Holding signs reading “We’re old, not stupid!” more than a dozen seniors and home care activists from across the state visited the Maine nursing home lobby’s office in Augusta today to demand that the organization stop misleading voters about Question 1, the universal home care referendum on the ballot this November.
The Maine Health Care Association (MHCA), which lobbies on behalf of the state’s nursing homes, is helping to lead the effort opposing Question One, which seeks to guarantee that seniors and Mainers with disabilities can get the assistance they need to stay in their homes. A report from the Muskie School of Public Service released last month estimates that more than 21,000 Mainers are currently going without needed home care services.
“It’s just wrong that the nursing home lobby is lying about Question One and standing in the way of the home care that so many veterans need,” said Wilbur “Skip” Worcester, a senior and veteran from Hermon. “Some nursing homes provide good care, but many don’t, and seniors don’t ever want to be forced from their homes. With Question One, more seniors and veterans can stay at home.”
Contrary to claims from the nursing home lobby and the No on One campaign, Question One would safeguard the privacy of older adults, protect the collective bargaining rights of home care workers without forcing them to join any organization and is funded by a tax on wealthiest 2.6%, those making more than $128,400 in individual income.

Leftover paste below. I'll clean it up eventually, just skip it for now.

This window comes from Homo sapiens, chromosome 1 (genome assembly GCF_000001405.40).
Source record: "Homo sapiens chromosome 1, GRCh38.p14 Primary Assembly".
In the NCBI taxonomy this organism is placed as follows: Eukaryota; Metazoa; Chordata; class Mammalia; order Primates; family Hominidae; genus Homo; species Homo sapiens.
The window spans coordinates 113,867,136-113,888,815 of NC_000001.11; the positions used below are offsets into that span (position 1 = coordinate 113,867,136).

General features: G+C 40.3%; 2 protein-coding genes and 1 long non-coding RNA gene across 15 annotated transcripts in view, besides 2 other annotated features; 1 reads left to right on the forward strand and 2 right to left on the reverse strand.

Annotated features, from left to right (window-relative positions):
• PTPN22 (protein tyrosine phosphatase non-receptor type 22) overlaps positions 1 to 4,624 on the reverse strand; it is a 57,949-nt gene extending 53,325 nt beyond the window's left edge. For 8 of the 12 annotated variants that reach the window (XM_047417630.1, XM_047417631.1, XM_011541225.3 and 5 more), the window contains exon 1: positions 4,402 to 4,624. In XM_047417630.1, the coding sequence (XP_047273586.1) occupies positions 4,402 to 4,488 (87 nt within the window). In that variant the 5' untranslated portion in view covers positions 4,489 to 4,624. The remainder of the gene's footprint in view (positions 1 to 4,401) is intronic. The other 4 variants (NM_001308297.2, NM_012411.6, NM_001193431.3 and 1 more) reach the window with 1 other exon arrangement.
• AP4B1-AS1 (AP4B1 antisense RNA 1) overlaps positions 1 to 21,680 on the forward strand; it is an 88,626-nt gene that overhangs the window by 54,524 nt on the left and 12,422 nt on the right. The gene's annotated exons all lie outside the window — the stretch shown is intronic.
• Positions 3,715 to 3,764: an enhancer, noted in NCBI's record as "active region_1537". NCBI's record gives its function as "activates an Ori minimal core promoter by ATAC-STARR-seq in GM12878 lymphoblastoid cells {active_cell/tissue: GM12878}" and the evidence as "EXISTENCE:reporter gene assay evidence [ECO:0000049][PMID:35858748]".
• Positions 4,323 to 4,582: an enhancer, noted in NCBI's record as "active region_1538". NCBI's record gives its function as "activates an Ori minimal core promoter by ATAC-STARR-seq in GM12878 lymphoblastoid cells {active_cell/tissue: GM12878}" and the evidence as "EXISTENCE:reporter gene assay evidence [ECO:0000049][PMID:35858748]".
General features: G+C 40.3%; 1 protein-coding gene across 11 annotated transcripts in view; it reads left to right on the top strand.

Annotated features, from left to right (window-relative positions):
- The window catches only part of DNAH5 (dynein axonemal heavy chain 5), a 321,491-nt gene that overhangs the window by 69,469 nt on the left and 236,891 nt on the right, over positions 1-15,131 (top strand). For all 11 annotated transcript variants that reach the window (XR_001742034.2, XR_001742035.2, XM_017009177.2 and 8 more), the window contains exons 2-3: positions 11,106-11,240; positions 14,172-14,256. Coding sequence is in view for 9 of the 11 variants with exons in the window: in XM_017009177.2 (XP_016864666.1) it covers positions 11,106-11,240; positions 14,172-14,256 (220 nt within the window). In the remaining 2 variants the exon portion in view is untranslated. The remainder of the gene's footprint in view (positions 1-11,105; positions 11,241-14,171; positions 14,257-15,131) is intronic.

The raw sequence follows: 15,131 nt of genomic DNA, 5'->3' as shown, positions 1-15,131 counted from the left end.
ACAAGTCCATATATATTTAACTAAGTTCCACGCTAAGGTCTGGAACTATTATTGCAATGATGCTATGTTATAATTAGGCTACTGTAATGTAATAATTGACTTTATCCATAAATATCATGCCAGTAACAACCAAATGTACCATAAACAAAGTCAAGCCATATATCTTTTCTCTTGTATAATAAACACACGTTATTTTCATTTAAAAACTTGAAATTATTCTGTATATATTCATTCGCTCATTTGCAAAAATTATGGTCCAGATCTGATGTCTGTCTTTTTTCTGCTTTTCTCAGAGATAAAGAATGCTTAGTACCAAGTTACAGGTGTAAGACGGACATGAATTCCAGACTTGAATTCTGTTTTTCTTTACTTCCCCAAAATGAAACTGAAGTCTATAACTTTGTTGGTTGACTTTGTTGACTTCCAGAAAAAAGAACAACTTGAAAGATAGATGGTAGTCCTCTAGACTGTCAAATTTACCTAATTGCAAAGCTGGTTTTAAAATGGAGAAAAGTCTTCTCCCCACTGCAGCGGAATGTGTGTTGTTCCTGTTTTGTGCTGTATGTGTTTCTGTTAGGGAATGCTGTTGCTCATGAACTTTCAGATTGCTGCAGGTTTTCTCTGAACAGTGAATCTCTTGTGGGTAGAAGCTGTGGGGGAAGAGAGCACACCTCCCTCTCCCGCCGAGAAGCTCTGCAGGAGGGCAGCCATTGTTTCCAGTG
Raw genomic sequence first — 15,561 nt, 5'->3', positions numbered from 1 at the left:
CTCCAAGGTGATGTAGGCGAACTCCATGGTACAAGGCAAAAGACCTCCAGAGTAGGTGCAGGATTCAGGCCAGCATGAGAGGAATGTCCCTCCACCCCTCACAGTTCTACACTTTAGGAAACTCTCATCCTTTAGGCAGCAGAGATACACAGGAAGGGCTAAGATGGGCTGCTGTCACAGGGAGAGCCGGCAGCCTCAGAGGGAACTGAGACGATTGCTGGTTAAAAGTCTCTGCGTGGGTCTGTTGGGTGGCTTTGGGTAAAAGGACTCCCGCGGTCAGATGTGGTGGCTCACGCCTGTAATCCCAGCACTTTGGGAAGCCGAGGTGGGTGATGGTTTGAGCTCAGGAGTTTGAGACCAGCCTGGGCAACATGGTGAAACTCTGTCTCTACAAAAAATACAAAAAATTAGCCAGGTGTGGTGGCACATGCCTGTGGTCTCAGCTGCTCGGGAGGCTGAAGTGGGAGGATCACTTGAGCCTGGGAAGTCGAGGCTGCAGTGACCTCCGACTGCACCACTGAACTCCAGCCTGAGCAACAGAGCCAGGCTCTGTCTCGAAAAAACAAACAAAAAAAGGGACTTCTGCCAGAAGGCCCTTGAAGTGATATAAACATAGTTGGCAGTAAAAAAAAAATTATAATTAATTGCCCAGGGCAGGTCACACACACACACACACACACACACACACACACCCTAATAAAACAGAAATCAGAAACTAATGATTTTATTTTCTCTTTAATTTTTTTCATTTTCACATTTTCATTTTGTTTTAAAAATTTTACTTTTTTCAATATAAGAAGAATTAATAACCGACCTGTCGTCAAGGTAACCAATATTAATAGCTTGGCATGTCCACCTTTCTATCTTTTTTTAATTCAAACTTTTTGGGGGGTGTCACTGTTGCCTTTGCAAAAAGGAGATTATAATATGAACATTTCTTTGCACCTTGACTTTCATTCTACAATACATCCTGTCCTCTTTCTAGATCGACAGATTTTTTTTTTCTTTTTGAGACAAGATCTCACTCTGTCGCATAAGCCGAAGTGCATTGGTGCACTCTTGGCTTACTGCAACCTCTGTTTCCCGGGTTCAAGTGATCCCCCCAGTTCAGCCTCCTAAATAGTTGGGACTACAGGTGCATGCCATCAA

“I cared for my mother with Alzheimer’s for as long as I could at home, but with no help, it eventually got to be too much and she had to go to a nursing home,” said Carolyn Silvas, a senior from Portland. “It was awful. She hated every moment of it. Every time I would go to visit her she’d say ‘I just wish I could die and get this over with.’ Eventually she did. No more seniors should be forced from their homes and no children should have to watch their parents die under those conditions.”
Since 2015, Maine nursing homes have been found to be in violation of federal safety and quality regulations 1,114 times. These include disturbing violations like “hiring workers with a ‘legal history of abusing, neglecting or mistreating residents'” and failure to properly label drugs, abuses that can be fatal for Maine seniors.
Despite this widespread abuse, Maine is still prioritizing nursing homes over home care, which is more expensive to the system, less desirable to seniors, and often results in worse health outcomes. As the rest of the nation moves toward significantly increasing the amount of care provided in home and community-based settings, Maine has moved in the other direction, and now ranks last in the nation in home care affordability.